Barrowland Leisure Center, Glasgow
Nadia Mendoza’s Blackened Sky
Fans have been waiting since August ticket sales to watch the Scottish trio play three consecutive nights in Glasgow, attacking their entire back catalogue for a 2,000-strong army (compared to their usual 10K arena lure).
Before even gracing the infamous Barrowlands, Biffy obsessives speckle the Ryanair boarding queue at Stansted, branded cult members in T-shirts imprinted with the idols they’ll never grow out of.
The bubbling excitement of landing on weegie soil continues to effervesce, patience tested waiting until doors swing open, fizzing with the energy of a Berocca frothing in a thimble of Prosecco.
It feels rude not to utilise precious boozing time, so we embark on a four-hour pub crawl of local haunts to lubricate pre-mosh pit; Sailor Jerrys at Nice N Sleazy, Jägerbomb at King Tut’s, MD 20/20 in Le Taxi En Route.
A well-behaved line snakes around the building, Biffy old skool grown up. Dates of first sightings drop casually into conversation, a not-so-subtle competition to crown the most devout; ‘that time I saw them in 2005’, ‘when Simon gave me that cake’, ‘I knew them before they came out the womb’.
But once inside, gloats are quashed by the pepperings of magic even before Simon, Ben and James fireball into view.
Lyrics etched onto the stairs (fans literally climbing their discography ladder to witness where they are today), limited edition posters, stripped back staging, discontinued hoodies bobbing on bodies. And then, then, the opening chords of Joy.Discovery.Invention.
Being transported back to the Blackened Sky era, an album that helped articulate angst of the lost years, it’s nanoseconds before tears spring.
I melt into Mad Dog sludge; the nostalgia both a hug and a thwack. Over a decade later and their magnetism is still as hypnotic.
As Biffy horsewhip into Living Is a Problem, the floor pulsating with the crowd, the dream team energy pogos into Glastonbury grandeur in the eye of a needle.
By 27, I am positively bawling (maybe I didn’t need that seventh White Russian), a poignant thrash marking the soundtrack of a transitional point in my life, as with many of their songs possessed by a Jekyll and Hyde of tenderness and bleakness.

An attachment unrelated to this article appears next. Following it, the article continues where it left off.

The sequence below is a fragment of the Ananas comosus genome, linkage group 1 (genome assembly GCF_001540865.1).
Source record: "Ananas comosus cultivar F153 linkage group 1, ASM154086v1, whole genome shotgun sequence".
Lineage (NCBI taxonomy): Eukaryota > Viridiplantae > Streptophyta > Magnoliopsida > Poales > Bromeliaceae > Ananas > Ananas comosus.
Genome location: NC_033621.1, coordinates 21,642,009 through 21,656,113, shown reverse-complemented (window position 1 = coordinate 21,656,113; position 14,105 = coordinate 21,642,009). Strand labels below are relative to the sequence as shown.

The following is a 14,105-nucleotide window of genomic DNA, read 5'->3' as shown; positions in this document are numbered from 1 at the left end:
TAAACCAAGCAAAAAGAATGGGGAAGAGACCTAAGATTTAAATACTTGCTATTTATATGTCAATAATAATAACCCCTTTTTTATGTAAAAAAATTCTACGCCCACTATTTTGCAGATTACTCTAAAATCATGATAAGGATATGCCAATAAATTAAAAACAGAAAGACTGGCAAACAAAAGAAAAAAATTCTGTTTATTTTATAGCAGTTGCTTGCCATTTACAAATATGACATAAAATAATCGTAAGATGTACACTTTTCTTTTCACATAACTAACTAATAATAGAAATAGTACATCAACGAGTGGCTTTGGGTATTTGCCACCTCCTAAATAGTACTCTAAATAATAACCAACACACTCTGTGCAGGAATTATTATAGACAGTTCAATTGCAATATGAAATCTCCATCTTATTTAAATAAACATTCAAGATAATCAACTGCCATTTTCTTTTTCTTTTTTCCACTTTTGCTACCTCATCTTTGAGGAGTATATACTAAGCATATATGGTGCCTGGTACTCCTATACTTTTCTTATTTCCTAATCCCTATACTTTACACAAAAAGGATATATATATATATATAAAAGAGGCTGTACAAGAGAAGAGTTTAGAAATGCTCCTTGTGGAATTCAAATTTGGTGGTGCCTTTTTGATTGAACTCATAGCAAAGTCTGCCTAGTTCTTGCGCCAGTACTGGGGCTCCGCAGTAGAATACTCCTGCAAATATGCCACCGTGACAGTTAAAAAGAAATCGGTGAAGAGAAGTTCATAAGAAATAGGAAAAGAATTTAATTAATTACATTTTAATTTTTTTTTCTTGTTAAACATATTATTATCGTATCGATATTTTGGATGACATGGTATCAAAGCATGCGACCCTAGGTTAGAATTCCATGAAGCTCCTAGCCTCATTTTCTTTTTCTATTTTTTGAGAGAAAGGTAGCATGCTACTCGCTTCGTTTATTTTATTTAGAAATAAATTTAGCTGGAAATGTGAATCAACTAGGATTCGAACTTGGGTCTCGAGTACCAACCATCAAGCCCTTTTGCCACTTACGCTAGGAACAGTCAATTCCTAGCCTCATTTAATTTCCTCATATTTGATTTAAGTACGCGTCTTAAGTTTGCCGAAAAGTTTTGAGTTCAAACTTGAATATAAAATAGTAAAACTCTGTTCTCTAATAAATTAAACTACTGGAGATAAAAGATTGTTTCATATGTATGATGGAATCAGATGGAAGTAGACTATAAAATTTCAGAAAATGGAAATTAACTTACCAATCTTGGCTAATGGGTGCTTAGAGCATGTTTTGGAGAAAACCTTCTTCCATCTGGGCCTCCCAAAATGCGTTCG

All this amplified as they stay rooted in the past with Time As An Imploding Unit/Waiting For Green – not played live since 2004.
A shockwave of 57, The Go-Slow, Convex Concave and Asexual Meat Kitchen have me streaming like the River Clyde, a frenzied yin yang of fury versus fragility matching that of yesteryear: The Venue, Edinburgh, 2003 (showing-off, sorry!)
Lighting up the Barras with enough electricity to keep Sauchiehall Street’s Christmas lights flickering all year round, Semi Mental delivers a delicious dose of poptastic unified bouncing, before sign-off monster Kill the Old, Torture Their Young.
It’s mass relief as they return for an encore, Hope For An Angel exposing a human rawness; behind the beards, rock god status and beads of perspiration catapulting into the front row.
The final nod to their debut, Biffy bid farewell with Stress On The Sky and Scary Mary – song tally now 30 – a monumental salute to the backbone which has sculpted them into who they are today.
We loiter long after the lights go up, clinging to their sweaty coattails that have vanished into the dressing room, riding the calm after the blockbuster wave.
Attempts to hit The Cathouse are overshadowed by the majestic throwback to pre-Warner records, also soured by a throng that look younger than the baby I don’t have and Nickelback blaring from the amps (wasn’t it all Criminal Damage jeans and Raging Speedhorn during my uni days?!)
An early exit, it’s back to the Travelodge den, armed with king rib supper, to revel in the witchcraft of what just happened.
Justboy on brain cell loop.
Ready for round two the next night.
James McDonald’s Vertigo of Bliss
I haven’t written this yet, sorry.